UNMIK: mandate and structure
The mandate of the United Nations Interim Administration Mission in Kosovo (UNMIK) was established by the Security Council in its resolution 1244 (1999).
The Mission is mandated to help ensure conditions for a peaceful and normal life for all inhabitants of Kosovo and advance regional stability in the Western Balkans.
The Mission is headed by the Special Representative of the Secretary-General, who enjoys civilian executive power as vested in him by the Security Council in resolution 1244 (1999).
The Special Representative ensures a coordinated approach by the international civil presence operating under UNSC resolution 1244, including the Organization for Security and Cooperation in Europe (OSCE), which retains the status of UNMIK's pillar for institution building.
The Special Representative also ensures coordination with the head of the European Union Rule of Law Mission in Kosovo (EULEX), which has operational responsibility in the area of rule of law. EULEX is deployed under Security Council resolution 1244 (1999), and operates under the overall authority of the United Nations.
The Mission has its headquarters in Pristina and is supported by field offices in Mitrovica and Pejë/Pec. The Mission also maintains an office in Skopje, which provides political reporting and liaises with local and regional authorities for the transit and delivery of goods to the Mission.
In addition, the UN Office in Belgrade plays an important political and diplomatic role and liaises with political leadership of Serbia.
UN Peacekeeping Fact Sheet for UNMIK as of 31 August 2013
In Kosovo since June 1999
Strength: 379 total, including:
Uniformed personnel: 17
Military observers: 9
Civilian personnel: 336
International civilians: 128
Local civilians: 208
UN Volunteers: 26
Approved budget (07/2013 – 06/2014): $44,953,000 [A/C.5/67/19
UN Presence in Kosovo
The UN system in Kosovo is comprised of the United Nations Interim Administration Mission in Kosovo (UNMIK) led by the Special Representative of the Secretary General (SRSG), and the UN agencies, funds, programmes and affiliates, which are grouped under the coordinated umbrella of the United Nations Kosovo Team (UNKT), and are led by a UN Development Coordinator.
The UN presence is comprised of the following UN agencies and partners:
· United Nations Interim Administration Mission in Kosovo (UNMIK)
· United Nations Development Programme (UNDP)
· United Nations High Commission for Refugees (UNHCR)
· United Nations Human Settlements Programme (UN-HABITAT)
· United Nations Children Fund (UNICEF)
· United Nations Food and Agriculture Organization (FAO)
· United Nations World Health Organization (WHO)
· United Nations Volunteers (UNV)
· United Nations Population Fund (UNFPA)
· United Nations Entity for Gender Equality and the Empowerment of Women (UN Women)
· The United Nations Office for Project Services (UNOPS)
· International Labour Organization (ILO)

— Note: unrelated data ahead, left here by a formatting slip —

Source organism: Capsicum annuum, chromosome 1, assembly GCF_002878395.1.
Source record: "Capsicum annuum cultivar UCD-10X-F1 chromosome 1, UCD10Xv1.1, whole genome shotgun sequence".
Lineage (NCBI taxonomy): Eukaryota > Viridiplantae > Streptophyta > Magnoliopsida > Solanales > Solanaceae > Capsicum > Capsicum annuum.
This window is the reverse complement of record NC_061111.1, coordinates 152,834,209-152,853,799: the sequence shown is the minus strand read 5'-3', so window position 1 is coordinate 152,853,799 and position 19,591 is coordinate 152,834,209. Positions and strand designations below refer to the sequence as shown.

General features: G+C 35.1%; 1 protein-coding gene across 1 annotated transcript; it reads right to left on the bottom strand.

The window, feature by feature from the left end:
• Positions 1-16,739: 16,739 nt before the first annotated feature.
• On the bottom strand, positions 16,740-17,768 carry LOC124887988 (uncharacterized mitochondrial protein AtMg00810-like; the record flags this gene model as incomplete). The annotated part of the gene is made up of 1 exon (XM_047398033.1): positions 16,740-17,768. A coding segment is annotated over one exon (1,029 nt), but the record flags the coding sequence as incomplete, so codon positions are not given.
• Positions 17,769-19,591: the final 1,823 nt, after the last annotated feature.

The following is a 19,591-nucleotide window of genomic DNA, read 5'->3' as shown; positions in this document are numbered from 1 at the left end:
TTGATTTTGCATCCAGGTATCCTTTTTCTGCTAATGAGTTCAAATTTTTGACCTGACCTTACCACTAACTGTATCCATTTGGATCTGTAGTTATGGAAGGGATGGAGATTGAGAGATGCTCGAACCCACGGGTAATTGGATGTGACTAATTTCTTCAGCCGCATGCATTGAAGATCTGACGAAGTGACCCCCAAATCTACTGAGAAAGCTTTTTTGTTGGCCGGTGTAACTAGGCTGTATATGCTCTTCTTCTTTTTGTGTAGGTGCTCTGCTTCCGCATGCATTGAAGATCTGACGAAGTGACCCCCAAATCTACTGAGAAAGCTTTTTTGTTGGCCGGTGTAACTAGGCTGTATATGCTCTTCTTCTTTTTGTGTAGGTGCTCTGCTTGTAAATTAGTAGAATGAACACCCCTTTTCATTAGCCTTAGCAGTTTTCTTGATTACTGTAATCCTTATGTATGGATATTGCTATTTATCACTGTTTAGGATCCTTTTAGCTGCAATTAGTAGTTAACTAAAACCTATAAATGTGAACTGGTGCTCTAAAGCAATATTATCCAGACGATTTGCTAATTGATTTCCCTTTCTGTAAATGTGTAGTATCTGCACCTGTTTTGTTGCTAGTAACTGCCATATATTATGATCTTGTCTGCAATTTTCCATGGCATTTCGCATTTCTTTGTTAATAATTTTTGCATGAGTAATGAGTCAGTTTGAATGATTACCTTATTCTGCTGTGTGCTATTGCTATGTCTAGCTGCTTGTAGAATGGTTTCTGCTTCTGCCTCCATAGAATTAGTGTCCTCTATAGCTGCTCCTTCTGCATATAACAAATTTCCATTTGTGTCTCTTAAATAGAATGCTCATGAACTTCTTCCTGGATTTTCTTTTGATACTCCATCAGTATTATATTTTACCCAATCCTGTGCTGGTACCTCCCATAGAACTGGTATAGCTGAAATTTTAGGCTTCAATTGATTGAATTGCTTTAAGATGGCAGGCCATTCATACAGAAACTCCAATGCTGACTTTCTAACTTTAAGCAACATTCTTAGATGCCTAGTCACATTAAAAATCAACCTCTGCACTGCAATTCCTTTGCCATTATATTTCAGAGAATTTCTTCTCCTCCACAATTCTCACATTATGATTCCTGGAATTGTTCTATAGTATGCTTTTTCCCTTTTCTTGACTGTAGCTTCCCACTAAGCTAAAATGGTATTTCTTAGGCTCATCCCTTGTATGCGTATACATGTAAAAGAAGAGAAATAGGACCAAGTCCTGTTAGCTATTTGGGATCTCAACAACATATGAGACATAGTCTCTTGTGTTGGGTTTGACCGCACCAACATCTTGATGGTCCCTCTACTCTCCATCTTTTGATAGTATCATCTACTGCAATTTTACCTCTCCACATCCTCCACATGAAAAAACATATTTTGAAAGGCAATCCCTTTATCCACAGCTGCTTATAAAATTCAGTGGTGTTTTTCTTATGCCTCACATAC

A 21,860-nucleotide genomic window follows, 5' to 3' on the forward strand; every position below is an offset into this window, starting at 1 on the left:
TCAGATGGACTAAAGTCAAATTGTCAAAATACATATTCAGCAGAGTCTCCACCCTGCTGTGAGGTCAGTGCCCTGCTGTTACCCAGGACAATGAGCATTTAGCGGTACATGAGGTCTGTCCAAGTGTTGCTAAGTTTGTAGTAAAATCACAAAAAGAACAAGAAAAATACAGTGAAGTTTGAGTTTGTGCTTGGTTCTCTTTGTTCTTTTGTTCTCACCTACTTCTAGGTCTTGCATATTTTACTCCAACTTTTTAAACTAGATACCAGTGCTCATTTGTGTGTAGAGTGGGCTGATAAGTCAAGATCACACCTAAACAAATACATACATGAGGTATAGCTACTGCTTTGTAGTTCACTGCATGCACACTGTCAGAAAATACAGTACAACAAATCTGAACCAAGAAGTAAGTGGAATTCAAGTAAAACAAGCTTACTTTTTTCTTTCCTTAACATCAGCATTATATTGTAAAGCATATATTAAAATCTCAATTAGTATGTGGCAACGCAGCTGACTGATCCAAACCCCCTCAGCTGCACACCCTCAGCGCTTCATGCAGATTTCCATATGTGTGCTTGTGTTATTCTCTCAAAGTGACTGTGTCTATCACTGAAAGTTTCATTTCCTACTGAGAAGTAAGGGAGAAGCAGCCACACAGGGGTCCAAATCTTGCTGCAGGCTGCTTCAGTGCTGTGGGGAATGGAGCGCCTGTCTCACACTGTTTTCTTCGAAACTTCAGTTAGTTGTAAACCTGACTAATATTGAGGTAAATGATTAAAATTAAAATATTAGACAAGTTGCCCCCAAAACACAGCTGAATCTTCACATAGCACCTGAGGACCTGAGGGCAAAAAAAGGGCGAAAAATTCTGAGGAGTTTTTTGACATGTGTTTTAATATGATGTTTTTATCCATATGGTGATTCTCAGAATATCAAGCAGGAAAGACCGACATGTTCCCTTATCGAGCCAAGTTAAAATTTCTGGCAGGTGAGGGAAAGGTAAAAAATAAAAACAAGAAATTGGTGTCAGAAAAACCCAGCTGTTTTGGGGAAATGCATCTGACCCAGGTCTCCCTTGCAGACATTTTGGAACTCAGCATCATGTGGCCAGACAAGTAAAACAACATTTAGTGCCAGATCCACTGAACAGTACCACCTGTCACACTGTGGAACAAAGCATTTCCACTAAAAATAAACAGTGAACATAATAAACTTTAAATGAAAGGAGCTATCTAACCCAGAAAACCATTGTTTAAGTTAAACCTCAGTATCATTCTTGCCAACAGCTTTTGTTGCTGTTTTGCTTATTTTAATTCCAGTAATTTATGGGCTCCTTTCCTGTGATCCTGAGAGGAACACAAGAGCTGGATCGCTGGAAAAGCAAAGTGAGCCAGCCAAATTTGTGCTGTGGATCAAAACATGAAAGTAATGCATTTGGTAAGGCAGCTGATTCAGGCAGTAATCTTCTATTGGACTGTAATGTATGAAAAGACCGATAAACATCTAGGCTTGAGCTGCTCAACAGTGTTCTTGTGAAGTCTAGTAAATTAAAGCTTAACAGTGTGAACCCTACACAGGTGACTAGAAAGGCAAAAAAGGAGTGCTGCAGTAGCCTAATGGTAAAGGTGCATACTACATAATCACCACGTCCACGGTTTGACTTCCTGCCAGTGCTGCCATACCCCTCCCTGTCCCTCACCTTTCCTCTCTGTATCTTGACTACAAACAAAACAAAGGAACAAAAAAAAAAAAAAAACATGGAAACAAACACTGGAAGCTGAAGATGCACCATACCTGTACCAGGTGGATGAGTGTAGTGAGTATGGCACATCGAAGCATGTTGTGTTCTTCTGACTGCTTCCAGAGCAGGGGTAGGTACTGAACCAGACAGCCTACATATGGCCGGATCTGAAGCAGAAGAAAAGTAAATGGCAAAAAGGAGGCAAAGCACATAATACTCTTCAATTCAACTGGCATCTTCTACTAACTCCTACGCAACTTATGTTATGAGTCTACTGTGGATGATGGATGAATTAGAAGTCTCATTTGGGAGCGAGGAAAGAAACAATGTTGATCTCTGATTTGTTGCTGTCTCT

· The International Monetary Fund (IMF)
· International Organization for Migration (IOM)
· The Office of the High Commissioner for Human Rights (OHCHR)
· World Bank (WB)
UNMIK continued to assist Kosovo’s communities, engaging with authorities in Pristina and Belgrade, as well as with regional and international actors. The Mission has increased its focus on political reporting, while continuing to promote security, stability and respect for human rights in Kosovo through engagement with all communities. In this regard, 2010 saw a number of achievements. For example, in a coordinated action with UNHCR, Mercy Corps International, and the Roma and other residents of the Èesmin Lug Camp, the UNMIK Administration in Mitrovica (UAM), in northern Kosovo, finally closed and sealed off the camp so that it could not be re-inhabited. The camp’s former residents relocated to the newly-constructed homes funded by USAID in the Roma Mahalla or to Osterode Camp to await the construction of additional homes funded by the EU.
Another key aspect of UNMIK’s role in 2010 was facilitating participation by the Kosovo institutions in regional multilateral fora, where the presence of non-recognising countries would otherwise have impeded this participation. While Kosovo authorities have been less than enthusiastic about utilising UNMIK’s facilitation role, they have lately shown greater flexibility and pragmatism in this regard and UNMIK has continued to provide its assistance and to propose practical ways to overcome political obstacles.
Regrettably, inter-ethnic relations in northern Kosovo were marked by a number of incidents, albeit low-level, during 2010 that highlighted the strong potential for instability and the urgent need to address issues that continue to contribute to friction between the communities. UNMIK’s key task in northern Kosovo remains engaging with and mediating between the communities, as well as serving as a bridge between northern Kosovo and Pristina authorities. Nevertheless, 2010 witnessed positive developments arising from UNMIK’s facilitation activities in the North. For example, in the northern Mitrovica suburb of Kroi i Vitakut/Brdjani, where in 2009 the Kosovo-Serb and Kosovo-Albanian communities repeatedly clashed over returns and reconstruction, this year (WHICH YEAR?) the building season was marked by comparatively few incidents, with numerous houses and buildings belonging to both communities being built and families being able to return to their homes.
As of 1 July 2012 (UPDATED?), 89 of the 192 United Nations Member States had recognised Kosovo as an independent state, including 22 out of the 27 Member States of the EU.
UNMIK continues to implement its mandate in a status neutral manner and operate under Security Council resolution 1244 (1999).